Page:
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need help identifying a part

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  • need help identifying a part

    Hi, we had Studebakers in the 50s and 60s. I've got what I think is a transmission from one of the vehicles. It was removed, then probably replaced, but never rebuilt, and may still be in working order. The part number is DG 20 505 P N2. The housing is cylindrical in shape with a gear shaft protruding from one end. I would be surprised if it was NOT a Studebaker part.
    Thanks!

  • #2
    OK I'm getting the sense that the trans I have is a precursor model to the DG 250?
    I will say this: my mother used to stall out our Studebaker bigtime, then she'd flood the carbuerator trying to crank it back up again and we'd sit and sit. I don't really blame the car unless the idle was set too low and it would just cut out; or maybe the brakes had something to do with it.
    The Stude I remember riding in (back seat)was a 4 door sedan black in color. There were no seat belts but we kids hung on to a strap that was affixed behind the front passenger seat. Hung on, of course, when the vehicle wasn't stalled out.
    I have never driven a Studebaker but I am a qualified Bentley driver!

    Comment


    • #3
      Well, most 4-doors had the "robe rail" across the back of the front seat (ones that would have had a DG tranny in them anyway)
      Do you remember if the rear doors had vent windows in them? The top-of-the-line 4drs ('51-2-3-4 Land Cruisers or '55 President sedans)would have had those rear vent windows. The 51 thru 54 LCs & Commanders would have used a DG-200 transmission. Any chance you overlooked a zero behind that DG-20 ??? '55 Presidents would have come with the DG-250M variant of this tranny line. After '55, Studebaker dropped the DG line save for '56 Champions and some truck applications.

      Miscreant at large.

      1957 Transtar 1/2ton
      1960 Larkvertible V8
      1958 Provincial wagon
      1953 Commander coupe
      1957 President 2-dr
      1955 President State
      1951 Champion Biz cpe
      1963 Daytona project FS
      No deceptive flags to prove I'm patriotic - no biblical BS to impress - just ME and Studebakers - as it should be.

      Comment


      • #4
        Thank you Mr. Biggs!
        I've just taken another look at the trans. I was looking at one side and turned it around to find this plate:
        Detroit Gear Div. Borg-Warner Corp. Detroit Michigan USA
        Model DG 200
        Serial No. SCO 137178

        Is this a 'less desirable' transmission? I wonder if it was replaced with a DG 250. The transmission in question has been kept indoors and has no visible rust. I had to take a toothbrush & WD40 to clean off the serial plate & stamped numbers. I might have some other little doo-dads around.

        Comment


        • #5
          Yes, a DG 200 is less desirable than a DG 250, but desirable is a relative term. It is getting hard to find any of this series of transmissions in good shape. There are plenty of cars out there with DG 200s whose owners would be glad to get the transmission.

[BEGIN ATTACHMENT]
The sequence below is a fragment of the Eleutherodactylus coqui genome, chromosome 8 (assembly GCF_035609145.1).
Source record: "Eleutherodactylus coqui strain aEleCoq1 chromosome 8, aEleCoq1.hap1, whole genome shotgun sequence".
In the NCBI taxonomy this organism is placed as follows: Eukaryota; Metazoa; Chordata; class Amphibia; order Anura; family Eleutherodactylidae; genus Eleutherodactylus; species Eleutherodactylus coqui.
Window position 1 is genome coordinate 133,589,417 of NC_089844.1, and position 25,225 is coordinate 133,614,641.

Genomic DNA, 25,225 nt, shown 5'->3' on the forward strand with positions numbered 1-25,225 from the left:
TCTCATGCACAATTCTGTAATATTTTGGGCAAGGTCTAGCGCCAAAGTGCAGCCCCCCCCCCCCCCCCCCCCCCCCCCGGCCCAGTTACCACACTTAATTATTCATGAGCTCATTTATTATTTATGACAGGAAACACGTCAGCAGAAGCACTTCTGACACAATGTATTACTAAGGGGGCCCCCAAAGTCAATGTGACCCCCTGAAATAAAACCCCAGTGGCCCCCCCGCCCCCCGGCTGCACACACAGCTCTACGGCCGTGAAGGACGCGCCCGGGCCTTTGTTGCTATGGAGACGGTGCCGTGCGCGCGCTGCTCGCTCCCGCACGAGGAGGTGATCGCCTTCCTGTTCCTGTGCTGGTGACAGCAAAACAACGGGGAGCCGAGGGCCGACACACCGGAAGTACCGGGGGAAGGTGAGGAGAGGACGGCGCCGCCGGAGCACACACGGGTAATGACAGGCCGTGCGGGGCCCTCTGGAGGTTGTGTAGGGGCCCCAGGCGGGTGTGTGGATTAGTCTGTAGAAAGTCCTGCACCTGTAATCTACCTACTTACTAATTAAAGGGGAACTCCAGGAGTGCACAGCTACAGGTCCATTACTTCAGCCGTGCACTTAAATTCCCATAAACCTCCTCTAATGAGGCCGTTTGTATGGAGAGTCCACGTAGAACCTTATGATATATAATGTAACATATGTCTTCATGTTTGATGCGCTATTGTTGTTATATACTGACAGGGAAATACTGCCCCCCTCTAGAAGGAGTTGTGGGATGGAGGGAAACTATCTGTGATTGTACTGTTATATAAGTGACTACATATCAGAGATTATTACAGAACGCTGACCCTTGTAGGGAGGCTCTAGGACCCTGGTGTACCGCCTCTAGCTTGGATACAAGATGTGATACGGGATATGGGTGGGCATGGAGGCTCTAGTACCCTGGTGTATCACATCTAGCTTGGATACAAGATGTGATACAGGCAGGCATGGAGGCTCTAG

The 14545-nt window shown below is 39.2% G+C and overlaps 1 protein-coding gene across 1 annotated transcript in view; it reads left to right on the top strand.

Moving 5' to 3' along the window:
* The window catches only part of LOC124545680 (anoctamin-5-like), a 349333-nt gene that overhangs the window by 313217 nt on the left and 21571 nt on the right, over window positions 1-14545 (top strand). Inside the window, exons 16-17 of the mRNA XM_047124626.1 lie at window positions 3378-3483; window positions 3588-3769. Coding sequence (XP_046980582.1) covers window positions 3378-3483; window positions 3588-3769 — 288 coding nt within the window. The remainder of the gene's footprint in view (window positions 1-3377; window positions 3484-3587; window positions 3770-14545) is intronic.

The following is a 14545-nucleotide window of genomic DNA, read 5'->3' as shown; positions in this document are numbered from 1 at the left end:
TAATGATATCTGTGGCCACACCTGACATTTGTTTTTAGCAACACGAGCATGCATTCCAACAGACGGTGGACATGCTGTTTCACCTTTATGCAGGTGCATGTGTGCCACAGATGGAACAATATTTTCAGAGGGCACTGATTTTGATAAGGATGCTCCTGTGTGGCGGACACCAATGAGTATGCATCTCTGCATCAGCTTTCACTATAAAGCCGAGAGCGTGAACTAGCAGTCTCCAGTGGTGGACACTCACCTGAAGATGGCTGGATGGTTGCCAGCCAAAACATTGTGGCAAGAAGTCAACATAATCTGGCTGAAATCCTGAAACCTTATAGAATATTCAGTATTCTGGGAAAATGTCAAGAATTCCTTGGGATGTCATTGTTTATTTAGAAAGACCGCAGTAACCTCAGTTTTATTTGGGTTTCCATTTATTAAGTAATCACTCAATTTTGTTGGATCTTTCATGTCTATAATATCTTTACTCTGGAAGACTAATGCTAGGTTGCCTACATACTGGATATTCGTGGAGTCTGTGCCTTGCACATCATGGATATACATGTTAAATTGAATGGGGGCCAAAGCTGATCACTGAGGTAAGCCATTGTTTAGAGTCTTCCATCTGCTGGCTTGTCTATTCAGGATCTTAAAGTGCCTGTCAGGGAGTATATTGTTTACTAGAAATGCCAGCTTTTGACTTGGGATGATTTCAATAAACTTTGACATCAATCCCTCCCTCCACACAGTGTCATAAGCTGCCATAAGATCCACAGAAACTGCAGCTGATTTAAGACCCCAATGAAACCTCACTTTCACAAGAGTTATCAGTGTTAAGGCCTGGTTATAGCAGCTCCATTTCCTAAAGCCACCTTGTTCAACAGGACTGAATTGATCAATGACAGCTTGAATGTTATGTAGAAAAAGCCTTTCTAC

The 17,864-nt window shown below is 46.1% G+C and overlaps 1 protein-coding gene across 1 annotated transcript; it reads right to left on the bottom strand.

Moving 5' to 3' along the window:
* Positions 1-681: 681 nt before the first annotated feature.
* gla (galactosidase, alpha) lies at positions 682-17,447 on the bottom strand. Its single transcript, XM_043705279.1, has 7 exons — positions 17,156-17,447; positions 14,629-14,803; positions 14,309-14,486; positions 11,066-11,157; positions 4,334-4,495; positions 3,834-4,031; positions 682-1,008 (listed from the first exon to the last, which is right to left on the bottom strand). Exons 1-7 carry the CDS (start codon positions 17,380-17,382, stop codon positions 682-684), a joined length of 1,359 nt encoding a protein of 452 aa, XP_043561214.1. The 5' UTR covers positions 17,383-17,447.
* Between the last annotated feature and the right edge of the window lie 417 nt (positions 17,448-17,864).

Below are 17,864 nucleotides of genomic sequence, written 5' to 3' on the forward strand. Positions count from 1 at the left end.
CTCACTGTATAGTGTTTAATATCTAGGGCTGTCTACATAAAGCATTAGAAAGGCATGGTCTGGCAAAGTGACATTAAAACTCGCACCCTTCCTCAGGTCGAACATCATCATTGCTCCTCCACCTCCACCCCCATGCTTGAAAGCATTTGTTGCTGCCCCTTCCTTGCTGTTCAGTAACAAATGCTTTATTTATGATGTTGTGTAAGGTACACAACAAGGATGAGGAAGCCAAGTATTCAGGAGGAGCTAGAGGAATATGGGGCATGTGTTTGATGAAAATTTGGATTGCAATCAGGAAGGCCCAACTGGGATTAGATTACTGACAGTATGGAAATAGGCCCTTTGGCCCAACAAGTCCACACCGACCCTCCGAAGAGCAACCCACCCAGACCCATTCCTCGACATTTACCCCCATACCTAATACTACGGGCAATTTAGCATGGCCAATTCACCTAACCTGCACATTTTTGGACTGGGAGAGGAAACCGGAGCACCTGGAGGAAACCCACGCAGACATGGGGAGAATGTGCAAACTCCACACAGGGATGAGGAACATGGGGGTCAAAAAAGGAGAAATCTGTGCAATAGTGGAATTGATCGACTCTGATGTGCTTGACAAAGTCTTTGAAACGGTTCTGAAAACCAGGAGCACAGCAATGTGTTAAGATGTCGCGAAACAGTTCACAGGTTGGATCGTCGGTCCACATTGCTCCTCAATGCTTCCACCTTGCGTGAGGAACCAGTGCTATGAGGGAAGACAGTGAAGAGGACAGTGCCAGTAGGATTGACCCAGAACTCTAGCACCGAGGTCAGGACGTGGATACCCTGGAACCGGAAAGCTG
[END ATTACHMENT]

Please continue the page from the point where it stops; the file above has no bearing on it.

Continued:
Gary L.
          Wappinger, NY

          SDC member since 1968
          Studebaker enthusiast much longer

          Comment


          • #6
            I can't verify its condition internally. the shaft does not move freely--I tried to turn it by hand. Perhaps it takes the action of a drive train to make that happen-- plus it has been sitting for ~40 years. I'll take another look at it and also try to find records of which model Studebaker it came out of. Thanks for everyone's advice & help so far!
            ___________________________
            I figure this trans came from a 52 commander convertible-- there is a draft of a letter my dad sent to Studebaker Corporation South Bend 27 Indiana. His complaint about the transmission was that the reverse feature failed, so he had replaced the transmission-- otherwise everything about the transmission was OK. I'm guessing the problem was due to linkage & possibly oil pressure failure.

            My transmission has no fluid in it aside from a small amount on the bottom visible by flashlight.

            I've also found two manuals:

            1951 Passenger Car Shop Manual
            Studebaker Automatic Drive Shop Manual covering 1954 Champion model 15G

            Comment


            • #7
              Hi there, '50s guy.

              From your description, I'm guessing that the torque convertor is not present, when you say you tried to turn the shaft. If you look closely at that shaft, you will see an outer splined shaft, and a smaller splined shaft inside it, projecting a bit further out. The outer shaft is the stator shaft, and is fixed; it will NOT turn. The inner shaft is the one that should turn.

              Sounds like this is a "take-out" transmission, and that it may well have been taken out because of some problems. But if it has been stored in dry place, it could well be rebuildable. A fellow in another thread is looking for a DG 250, but he might accept a DG 200, or possibly the DG 200 could be rebuilt and upgraded to DG 250 specs.

              I would definitely NOT throw it away.

              Gord Richmond, within Weasel range of the Alberta Badlands
              Gord Richmond, within Weasel range of the Alberta Badlands